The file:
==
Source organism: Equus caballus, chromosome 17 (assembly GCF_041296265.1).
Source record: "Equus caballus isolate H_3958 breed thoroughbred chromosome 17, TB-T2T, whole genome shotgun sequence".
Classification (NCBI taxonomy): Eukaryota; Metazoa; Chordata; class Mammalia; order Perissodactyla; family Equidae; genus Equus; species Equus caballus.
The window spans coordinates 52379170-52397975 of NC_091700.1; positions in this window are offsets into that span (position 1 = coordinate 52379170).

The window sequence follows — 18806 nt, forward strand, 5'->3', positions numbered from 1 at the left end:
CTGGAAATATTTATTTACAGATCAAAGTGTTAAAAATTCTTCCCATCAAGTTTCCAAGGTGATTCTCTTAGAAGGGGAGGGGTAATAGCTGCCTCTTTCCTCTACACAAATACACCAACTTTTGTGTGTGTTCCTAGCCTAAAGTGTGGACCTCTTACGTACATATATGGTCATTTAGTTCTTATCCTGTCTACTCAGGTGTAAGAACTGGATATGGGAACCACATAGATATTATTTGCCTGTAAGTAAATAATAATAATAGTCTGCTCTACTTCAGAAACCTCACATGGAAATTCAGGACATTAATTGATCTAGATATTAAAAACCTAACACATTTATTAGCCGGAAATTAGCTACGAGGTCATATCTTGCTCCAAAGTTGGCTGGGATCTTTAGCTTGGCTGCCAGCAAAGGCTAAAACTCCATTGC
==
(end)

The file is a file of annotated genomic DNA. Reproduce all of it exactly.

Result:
Source organism: Equus caballus, chromosome 17 (assembly GCF_041296265.1).
Source record: "Equus caballus isolate H_3958 breed thoroughbred chromosome 17, TB-T2T, whole genome shotgun sequence".
Classification (NCBI taxonomy): Eukaryota; Metazoa; Chordata; class Mammalia; order Perissodactyla; family Equidae; genus Equus; species Equus caballus.
The window spans coordinates 52379170-52397975 of NC_091700.1; positions in this window are offsets into that span (position 1 = coordinate 52379170).

The window sequence follows — 18806 nt, forward strand, 5'->3', positions numbered from 1 at the left end:
CTGGAAATATTTATTTACAGATCAAAGTGTTAAAAATTCTTCCCATCAAGTTTCCAAGGTGATTCTCTTAGAAGGGGAGGGGTAATAGCTGCCTCTTTCCTCTACACAAATACACCAACTTTTGTGTGTGTTCCTAGCCTAAAGTGTGGACCTCTTACGTACATATATGGTCATTTAGTTCTTATCCTGTCTACTCAGGTGTAAGAACTGGATATGGGAACCACATAGATATTATTTGCCTGTAAGTAAATAATAATAATAGTCTGCTCTACTTCAGAAACCTCACATGGAAATTCAGGACATTAATTGATCTAGATATTAAAAACCTAACACATTTATTAGCCGGAAATTAGCTACGAGGTCATATCTTGCTCCAAAGTTGGCTGGGATCTTTAGCTTGGCTGCCAGCAAAGGCTAAAACTCCATTGC